• Credit Scores May Change for 80 Million in 2020:  The Fair Isaac Corporation, or FICO, is tweaking its credit rating formula later this year.  The new formula will look more closely at individuals with both personal loans and credit card debt and scores will be affected, both positively and negatively, for about 80 million individuals.  As financial advisors, we always counsel clients to check your credit rating for mistakes and correct information.  Maybe this is a good reminder to check your credit history to make sure it is correct before the new changes go into effect. NYT
  • Maine's New Silicon Valley?   Much of the big economic gains of the last couple of decades have been driven by a handful of tech-heavy large cities.  This week it was announced that a $100M research center will be created in Portland with the aim to duplicate that same kind of growth in Northern New England.  The center is affiliated with Northeastern University and will offer graduate certificates in artificial intelligence and machine learning.  NYT 
  • Adam Grant Busts Workplace Myths:  Someone recently referred me to Adam Grant, a highly regarded organizational psychologist at Wharton.  One of the things he likes to do is bust management fads with evidence.  In this podcast he rails against the Myers-Briggs test, open office plans, and preferred learning "styles."  TED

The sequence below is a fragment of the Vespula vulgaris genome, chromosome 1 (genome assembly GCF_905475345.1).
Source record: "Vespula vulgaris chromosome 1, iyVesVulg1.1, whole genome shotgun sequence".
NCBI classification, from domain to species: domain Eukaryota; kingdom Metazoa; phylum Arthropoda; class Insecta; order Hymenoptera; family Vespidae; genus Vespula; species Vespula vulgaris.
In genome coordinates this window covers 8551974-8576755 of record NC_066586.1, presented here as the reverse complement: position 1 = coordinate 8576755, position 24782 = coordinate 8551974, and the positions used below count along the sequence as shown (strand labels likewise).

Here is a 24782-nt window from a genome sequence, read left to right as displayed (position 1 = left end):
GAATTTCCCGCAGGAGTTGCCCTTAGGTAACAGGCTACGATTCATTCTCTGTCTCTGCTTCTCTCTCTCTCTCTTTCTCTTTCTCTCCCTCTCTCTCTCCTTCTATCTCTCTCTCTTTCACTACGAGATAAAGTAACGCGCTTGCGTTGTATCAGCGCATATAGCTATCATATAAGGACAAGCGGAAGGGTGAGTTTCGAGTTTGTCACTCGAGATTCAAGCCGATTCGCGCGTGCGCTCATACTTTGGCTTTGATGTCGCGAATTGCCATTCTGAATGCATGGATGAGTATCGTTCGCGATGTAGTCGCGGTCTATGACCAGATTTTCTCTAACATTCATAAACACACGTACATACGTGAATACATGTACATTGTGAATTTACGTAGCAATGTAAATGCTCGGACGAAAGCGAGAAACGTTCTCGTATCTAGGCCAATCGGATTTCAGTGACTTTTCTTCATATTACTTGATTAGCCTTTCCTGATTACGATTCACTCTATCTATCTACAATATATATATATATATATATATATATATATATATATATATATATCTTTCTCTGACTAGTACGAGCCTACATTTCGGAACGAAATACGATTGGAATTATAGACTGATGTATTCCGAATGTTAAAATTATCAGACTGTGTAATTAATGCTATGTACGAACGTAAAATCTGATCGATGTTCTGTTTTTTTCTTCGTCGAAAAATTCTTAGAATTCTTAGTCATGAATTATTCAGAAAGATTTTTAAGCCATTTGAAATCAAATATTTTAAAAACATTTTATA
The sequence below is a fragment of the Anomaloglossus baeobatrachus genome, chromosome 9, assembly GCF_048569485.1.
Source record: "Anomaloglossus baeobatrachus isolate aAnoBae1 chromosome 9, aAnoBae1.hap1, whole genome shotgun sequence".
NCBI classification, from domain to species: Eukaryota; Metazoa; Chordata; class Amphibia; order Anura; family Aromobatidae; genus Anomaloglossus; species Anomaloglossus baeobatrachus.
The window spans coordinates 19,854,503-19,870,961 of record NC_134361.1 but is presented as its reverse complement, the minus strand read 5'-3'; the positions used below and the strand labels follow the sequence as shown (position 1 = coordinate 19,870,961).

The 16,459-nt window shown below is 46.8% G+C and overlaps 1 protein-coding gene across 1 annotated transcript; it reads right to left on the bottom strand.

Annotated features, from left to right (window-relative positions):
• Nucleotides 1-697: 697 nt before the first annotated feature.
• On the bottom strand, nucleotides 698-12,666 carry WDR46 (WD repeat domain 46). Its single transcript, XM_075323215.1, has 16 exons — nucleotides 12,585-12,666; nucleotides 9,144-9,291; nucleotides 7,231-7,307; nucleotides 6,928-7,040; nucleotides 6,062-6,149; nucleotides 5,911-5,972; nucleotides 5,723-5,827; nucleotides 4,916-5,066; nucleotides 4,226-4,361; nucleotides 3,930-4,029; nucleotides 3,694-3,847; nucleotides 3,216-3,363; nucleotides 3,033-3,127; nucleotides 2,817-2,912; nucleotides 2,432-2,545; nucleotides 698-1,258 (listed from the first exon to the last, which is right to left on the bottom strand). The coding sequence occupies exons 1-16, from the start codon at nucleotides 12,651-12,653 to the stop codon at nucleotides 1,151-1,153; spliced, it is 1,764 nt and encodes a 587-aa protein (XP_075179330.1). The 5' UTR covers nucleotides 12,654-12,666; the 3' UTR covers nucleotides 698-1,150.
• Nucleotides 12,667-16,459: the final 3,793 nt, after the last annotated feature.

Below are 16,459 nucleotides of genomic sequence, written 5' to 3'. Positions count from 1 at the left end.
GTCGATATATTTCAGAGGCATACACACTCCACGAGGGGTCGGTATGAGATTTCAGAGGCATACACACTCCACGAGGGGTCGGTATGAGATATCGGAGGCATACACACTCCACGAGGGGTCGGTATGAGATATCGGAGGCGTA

• CBO Issues Warning on U.S. Deficits:  In an announcement this week the non-partisan Congressional Budget Office issued that the current U.S. deficits in a strong economy are unprecedented and unsustainable.  The report elicited very little reaction from Congressional members, but one day it will… Wash Post  
  • Mocktails are Here!  For those participating in Dry-January, this article is a little late to the party (pun intended!).  When you want a nice drink but don't want the alcohol, check out these mocktail recipes.  WSJ 
  • Whiskey & Bourbon Challenged by Tariffs:  And for those still imbibing, here's an article on how the trade war is affecting the booming bourbon and whiskey industries.  Bloomberg